b) conducting research on the 3rd sector (and, more generally, civil society), creation of a space for discussion and reflection on issues that are important for the sector and for the civil society, negotiation of common positions on matters important for the sector, creation of long-term development strategies for the civil society sector, incorporation of people from other backgrounds (the academia, business, public administration) into the debate and search for new solutions,

c) disseminating knowledge on the 3rd sector, preparing and supporting campaigns and social actions aiming to present various NGO activities and their results, as well as others (including non-institutional) forms of civic activity and to show important functions that the 3rd sector fulfils, thus encouraging citizens to become actively involved in the various forms of NGO activity (e.g. membership, volunteering, donations).

(4) Sources of financing – activities aiming at increasing the effectiveness of NGOs in raising funds from diversified sources, including:

a) developing and implementing models and standards for organisations of raising funds from individual and corporate donors and for cooperation and communication with the donors, introducing solutions that would facilitate the transfer of payments and donations (e.g. by banks, the Post, employers),

b) developing and implementing new or disseminating the existing models/methods for financing (from private and public sources) local and regional civic initiatives and activities undertaken by citizens in small communities (e.g. villages, housing estates),

c) developing and implementing new or disseminating the existing forms of financing NGO activities (e.g. venture philanthropy, renewable energy generation, economic activity, endowment capital).

(5) “Subsectoral” problems – activities aiming to identify and propose solutions for problems/needs specific for particular NGOs types (e.g. NGOs active in the area of welfare, education or culture, think tanks, watchdog and advocacy organisations, local and urban organisations or organisations supporting civic organisations and initiatives).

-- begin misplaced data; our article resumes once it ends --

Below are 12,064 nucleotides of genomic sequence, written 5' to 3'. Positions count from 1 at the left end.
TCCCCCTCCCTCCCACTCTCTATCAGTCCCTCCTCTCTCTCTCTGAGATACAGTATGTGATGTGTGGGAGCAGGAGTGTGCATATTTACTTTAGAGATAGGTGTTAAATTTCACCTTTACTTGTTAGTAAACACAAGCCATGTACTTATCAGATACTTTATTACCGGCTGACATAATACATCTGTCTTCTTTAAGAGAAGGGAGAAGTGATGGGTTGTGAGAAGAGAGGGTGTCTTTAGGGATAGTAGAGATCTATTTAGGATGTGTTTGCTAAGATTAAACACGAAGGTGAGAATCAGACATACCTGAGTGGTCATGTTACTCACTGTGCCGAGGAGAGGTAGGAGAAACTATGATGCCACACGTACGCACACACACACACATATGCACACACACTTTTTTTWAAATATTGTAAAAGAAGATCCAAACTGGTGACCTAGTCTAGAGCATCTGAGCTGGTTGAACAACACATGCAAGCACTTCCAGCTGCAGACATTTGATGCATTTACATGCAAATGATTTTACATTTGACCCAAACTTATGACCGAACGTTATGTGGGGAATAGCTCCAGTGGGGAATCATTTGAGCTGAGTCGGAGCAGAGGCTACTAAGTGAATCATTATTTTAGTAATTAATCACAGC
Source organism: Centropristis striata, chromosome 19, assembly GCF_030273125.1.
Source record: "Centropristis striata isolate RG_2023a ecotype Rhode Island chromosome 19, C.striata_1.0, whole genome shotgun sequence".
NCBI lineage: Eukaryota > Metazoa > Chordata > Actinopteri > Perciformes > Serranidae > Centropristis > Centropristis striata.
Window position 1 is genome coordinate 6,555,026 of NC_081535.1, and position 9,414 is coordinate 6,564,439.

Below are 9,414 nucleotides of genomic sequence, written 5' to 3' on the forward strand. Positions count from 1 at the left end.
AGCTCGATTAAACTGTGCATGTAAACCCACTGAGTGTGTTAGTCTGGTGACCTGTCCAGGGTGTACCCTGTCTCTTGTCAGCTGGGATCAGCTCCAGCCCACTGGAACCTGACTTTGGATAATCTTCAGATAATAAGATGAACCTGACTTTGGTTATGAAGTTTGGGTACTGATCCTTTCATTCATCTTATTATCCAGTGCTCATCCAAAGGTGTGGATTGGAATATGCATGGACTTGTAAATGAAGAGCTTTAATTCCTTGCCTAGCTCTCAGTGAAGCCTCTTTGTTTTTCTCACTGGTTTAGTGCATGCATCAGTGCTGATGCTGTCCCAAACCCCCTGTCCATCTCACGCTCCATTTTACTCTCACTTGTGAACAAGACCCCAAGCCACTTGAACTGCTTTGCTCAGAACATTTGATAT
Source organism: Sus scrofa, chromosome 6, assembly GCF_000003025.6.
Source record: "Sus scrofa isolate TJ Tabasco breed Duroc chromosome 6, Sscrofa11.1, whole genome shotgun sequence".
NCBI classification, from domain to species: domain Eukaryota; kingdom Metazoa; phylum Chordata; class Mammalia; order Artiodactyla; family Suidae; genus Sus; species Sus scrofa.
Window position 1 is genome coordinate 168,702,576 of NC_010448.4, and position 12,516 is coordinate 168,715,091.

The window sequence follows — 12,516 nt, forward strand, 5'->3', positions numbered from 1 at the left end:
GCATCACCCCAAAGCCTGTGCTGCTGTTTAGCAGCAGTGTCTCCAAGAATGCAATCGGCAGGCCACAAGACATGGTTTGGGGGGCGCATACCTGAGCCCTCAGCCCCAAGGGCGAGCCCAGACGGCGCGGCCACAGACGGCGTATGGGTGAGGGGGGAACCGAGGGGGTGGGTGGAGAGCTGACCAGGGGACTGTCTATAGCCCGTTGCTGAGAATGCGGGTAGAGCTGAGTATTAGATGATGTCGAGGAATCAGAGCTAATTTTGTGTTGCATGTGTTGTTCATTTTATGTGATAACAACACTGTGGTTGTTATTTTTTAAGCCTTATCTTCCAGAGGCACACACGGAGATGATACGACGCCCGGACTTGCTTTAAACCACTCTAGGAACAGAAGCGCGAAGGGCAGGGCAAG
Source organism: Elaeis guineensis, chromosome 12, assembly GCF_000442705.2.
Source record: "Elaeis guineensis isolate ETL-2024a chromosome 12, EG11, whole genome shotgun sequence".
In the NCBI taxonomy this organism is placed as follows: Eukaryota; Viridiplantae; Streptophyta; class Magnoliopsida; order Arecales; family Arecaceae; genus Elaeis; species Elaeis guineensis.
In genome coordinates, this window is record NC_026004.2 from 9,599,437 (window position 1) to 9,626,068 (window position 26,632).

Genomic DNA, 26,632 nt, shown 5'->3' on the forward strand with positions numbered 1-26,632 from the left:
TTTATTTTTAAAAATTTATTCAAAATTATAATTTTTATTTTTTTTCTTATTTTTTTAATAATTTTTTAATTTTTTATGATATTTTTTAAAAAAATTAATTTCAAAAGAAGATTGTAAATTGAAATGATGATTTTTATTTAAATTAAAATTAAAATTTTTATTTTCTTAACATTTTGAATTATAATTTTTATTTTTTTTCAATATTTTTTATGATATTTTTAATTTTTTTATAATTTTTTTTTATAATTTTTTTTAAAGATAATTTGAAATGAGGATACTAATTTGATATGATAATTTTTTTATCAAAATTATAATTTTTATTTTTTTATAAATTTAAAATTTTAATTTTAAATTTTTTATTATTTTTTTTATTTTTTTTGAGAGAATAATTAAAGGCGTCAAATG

Systemic projects should meet the following conditions:

a) Real needs and realistic solutions. The projects should answer well-documented and real needs/problems of the entire sector or its “subsectors” and suggest realistic solutions, whose implementation is feasible in the assumed timeframe and leads to tangible results.

b) Results. The result of the project cannot be limited to the preparation of a model, tool or proposition of changes. It is important that these models, tools and proposals be implemented or at least “tested” in an appropriate number of organisations that are interested in their use or adoption, or at least they should be accompanied by a realistic implementation plan.

c) Previous experience. The projects should be based on the earlier experiences (both Polish and foreign) in solving a given problem that need to be gathered and analysed; they have to take into account the successes and failures, as well as opportunities and barriers for applying the planned solution.

d) New or on-going activities. The projects can aim both to prepare and implement new solutions, as well as to reinforce, enhance or expand on-going, tried and tested ones.